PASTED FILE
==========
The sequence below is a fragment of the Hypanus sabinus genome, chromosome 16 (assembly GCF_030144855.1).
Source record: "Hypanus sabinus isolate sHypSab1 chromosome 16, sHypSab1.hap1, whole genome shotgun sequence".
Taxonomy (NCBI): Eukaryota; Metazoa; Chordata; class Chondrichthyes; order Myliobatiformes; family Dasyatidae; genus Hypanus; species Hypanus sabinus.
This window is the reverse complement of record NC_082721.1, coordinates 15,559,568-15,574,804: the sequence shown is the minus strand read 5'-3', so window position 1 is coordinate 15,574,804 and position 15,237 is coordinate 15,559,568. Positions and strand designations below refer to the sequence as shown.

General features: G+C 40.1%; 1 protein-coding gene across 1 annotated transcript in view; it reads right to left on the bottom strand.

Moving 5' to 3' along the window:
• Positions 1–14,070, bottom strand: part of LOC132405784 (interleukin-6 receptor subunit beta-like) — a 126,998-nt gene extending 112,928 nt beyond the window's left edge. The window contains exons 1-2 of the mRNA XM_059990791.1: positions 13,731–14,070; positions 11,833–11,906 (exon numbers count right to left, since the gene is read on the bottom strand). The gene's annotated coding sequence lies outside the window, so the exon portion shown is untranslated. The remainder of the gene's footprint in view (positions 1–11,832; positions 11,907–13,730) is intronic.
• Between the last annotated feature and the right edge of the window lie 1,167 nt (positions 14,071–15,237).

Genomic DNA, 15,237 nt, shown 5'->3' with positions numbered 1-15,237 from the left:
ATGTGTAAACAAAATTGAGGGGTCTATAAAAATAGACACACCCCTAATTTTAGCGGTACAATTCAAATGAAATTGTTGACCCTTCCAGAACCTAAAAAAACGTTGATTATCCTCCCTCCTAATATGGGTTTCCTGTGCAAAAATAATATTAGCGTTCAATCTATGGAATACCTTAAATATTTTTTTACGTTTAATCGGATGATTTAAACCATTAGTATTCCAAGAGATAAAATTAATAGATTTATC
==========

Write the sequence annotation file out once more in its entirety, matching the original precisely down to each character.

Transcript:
The sequence below is a fragment of the Hypanus sabinus genome, chromosome 16 (assembly GCF_030144855.1).
Source record: "Hypanus sabinus isolate sHypSab1 chromosome 16, sHypSab1.hap1, whole genome shotgun sequence".
Taxonomy (NCBI): Eukaryota; Metazoa; Chordata; class Chondrichthyes; order Myliobatiformes; family Dasyatidae; genus Hypanus; species Hypanus sabinus.
This window is the reverse complement of record NC_082721.1, coordinates 15,559,568-15,574,804: the sequence shown is the minus strand read 5'-3', so window position 1 is coordinate 15,574,804 and position 15,237 is coordinate 15,559,568. Positions and strand designations below refer to the sequence as shown.

General features: G+C 40.1%; 1 protein-coding gene across 1 annotated transcript in view; it reads right to left on the bottom strand.

Moving 5' to 3' along the window:
• Positions 1–14,070, bottom strand: part of LOC132405784 (interleukin-6 receptor subunit beta-like) — a 126,998-nt gene extending 112,928 nt beyond the window's left edge. The window contains exons 1-2 of the mRNA XM_059990791.1: positions 13,731–14,070; positions 11,833–11,906 (exon numbers count right to left, since the gene is read on the bottom strand). The gene's annotated coding sequence lies outside the window, so the exon portion shown is untranslated. The remainder of the gene's footprint in view (positions 1–11,832; positions 11,907–13,730) is intronic.
• Between the last annotated feature and the right edge of the window lie 1,167 nt (positions 14,071–15,237).

Genomic DNA, 15,237 nt, shown 5'->3' with positions numbered 1-15,237 from the left:
ATGTGTAAACAAAATTGAGGGGTCTATAAAAATAGACACACCCCTAATTTTAGCGGTACAATTCAAATGAAATTGTTGACCCTTCCAGAACCTAAAAAAACGTTGATTATCCTCCCTCCTAATATGGGTTTCCTGTGCAAAAATAATATTAGCGTTCAATCTATGGAATACCTTAAATATTTTTTTACGTTTAATCGGATGATTTAAACCATTAGTATTCCAAGAGATAAAATTAATAGATTTATC